Where a bidder is seeking to acquire 100 percent of the target’s shares, it will need to consider the most effective way of achieving this goal. This may be crucial for a private equity bidder, for example, who will usually want to be certain of achieving 100 percent control of the target without minority interests remaining following the takeover.

As mentioned above, once a scheme has been sanctioned by the court, it binds all shareholders of the target (or the relevant class of shareholders to which the scheme relates) even if they have not voted in favour of the scheme. In contrast, if the bidder were to make an offer it would have to obtain 90 percent of acceptances from the target’s shareholders in order to be entitled to buy out any minority shareholders (using the compulsory acquisition or “squeeze out” procedure under the CA 2006) who have not accepted the offer.

In addition, the period for acquiring 100 percent of the shares of the target under a scheme is often shorter than under an offer which can take up to 5 months for the bidder to find out whether there is any opposition to it acquiring 100 percent control of the target using the squeeze out procedure under the CA 2006.

Profile of Target’s shareholders

The shareholder profile of the target may make a scheme more likely to be successful than an offer. Where there is a large shareholder in the target, the bidder will need to consider carefully the likely course of action to be taken by that shareholder, particularly if the bidder has reason to believe that the shareholder concerned is not prepared to accept an offer. Where this is the case, it may affect the bidder’s ability to obtain the 90 percent of acceptances it requires in order to be able to compulsorily acquire any shares held by any minority shareholders in the target. In such circumstances it may be more appropriate for the takeover to proceed by way of a scheme.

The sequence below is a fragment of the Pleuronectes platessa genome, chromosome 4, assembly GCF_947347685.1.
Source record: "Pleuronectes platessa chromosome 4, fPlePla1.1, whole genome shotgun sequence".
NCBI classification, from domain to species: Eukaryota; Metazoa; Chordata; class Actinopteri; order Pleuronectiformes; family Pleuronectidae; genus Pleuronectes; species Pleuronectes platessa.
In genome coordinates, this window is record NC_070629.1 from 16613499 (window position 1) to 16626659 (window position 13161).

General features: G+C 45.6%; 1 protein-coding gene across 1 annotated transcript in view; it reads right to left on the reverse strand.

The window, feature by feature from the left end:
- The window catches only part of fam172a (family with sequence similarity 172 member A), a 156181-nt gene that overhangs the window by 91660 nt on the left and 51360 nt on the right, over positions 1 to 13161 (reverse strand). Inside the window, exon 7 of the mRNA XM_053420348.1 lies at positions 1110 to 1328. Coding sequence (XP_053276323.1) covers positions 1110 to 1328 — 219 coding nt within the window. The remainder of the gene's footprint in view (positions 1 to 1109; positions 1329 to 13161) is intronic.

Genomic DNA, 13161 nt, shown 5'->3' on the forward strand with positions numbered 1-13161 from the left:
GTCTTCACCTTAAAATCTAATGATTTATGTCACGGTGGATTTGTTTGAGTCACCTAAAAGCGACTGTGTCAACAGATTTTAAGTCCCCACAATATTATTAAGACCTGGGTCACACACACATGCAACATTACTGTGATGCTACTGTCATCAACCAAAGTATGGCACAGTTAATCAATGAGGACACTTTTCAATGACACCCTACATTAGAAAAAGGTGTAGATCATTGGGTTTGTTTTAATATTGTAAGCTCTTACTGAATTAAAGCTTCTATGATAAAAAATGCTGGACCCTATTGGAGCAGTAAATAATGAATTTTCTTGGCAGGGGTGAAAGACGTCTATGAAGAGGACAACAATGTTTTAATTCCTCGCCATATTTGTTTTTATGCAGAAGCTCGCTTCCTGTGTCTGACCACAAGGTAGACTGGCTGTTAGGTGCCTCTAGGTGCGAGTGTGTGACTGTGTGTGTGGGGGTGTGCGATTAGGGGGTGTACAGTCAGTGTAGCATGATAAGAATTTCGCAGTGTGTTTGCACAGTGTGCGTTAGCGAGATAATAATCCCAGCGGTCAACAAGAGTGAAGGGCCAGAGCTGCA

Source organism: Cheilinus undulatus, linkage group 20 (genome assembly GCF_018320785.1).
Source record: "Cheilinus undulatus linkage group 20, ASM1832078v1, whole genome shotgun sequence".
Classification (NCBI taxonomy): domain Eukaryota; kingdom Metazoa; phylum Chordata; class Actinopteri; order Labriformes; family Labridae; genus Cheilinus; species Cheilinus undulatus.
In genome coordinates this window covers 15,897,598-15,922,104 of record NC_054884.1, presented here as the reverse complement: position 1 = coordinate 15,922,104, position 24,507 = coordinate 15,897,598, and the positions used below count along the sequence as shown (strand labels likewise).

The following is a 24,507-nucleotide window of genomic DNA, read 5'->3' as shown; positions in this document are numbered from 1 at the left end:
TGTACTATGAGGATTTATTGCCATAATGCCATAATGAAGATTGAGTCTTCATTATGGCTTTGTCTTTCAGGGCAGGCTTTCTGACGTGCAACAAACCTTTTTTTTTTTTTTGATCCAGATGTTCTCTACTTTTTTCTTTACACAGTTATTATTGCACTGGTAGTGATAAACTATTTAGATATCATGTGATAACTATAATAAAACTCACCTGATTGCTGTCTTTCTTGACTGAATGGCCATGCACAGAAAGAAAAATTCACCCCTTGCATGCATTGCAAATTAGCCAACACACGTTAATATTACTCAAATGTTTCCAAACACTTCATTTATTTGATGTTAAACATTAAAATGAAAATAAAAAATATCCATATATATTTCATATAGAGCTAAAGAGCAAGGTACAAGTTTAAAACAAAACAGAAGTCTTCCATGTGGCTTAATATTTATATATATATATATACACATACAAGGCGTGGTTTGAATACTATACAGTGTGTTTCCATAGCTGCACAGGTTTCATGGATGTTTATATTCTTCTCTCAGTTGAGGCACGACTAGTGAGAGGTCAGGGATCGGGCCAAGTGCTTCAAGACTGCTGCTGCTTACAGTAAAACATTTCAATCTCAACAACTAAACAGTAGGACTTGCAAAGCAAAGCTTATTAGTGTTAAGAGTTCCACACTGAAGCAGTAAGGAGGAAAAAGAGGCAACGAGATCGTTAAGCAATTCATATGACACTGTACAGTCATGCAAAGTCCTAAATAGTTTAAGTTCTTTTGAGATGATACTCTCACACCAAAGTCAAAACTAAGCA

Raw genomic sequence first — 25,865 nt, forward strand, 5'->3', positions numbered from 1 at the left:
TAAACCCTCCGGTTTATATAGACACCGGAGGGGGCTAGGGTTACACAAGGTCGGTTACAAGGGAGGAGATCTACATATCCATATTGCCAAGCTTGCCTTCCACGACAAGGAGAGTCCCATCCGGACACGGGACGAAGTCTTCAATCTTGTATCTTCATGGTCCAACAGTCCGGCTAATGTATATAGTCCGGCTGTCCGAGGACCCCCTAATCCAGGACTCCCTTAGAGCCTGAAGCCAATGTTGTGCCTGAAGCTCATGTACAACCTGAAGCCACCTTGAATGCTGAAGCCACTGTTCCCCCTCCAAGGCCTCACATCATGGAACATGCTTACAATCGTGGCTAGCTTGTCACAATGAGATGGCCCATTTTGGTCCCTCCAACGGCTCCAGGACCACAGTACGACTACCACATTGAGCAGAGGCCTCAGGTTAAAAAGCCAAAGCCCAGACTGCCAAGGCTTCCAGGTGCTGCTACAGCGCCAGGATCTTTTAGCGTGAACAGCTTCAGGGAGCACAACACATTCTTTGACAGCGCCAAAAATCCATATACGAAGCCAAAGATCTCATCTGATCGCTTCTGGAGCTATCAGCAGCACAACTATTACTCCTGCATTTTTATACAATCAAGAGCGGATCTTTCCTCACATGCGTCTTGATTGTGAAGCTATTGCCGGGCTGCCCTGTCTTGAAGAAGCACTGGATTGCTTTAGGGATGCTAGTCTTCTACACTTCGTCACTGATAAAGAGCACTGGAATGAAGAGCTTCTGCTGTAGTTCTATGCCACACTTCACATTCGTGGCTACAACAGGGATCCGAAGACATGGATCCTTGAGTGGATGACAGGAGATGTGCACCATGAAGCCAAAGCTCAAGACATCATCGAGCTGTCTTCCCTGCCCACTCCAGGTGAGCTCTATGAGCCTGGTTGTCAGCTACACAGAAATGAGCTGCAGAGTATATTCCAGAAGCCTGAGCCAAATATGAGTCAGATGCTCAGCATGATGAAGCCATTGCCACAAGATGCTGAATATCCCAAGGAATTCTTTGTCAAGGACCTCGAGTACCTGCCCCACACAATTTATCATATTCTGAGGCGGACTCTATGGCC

The same considerations may apply in the context of a target with a large number of small shareholders many of whom may not be expected to take any positive action to accept the bidder’s offer. In such circumstances and where there is no organised minority opposed to the scheme, the level of support required to vote to approve the scheme will be lower (i.e. a majority in number of shareholders present (in person or by proxy) at the special shareholders meeting who between them hold 75 percent in value of the shares held by those shareholders present). However, it is possible for an organised minority of shareholders opposed to the scheme, who between them hold more than 25 percent in value of the shares represented at the special shareholders’ meeting that is convened to approve the scheme, to prevent the scheme from being approved, whereas the comparative percentage required to block the passage of an offer would be 50 percent.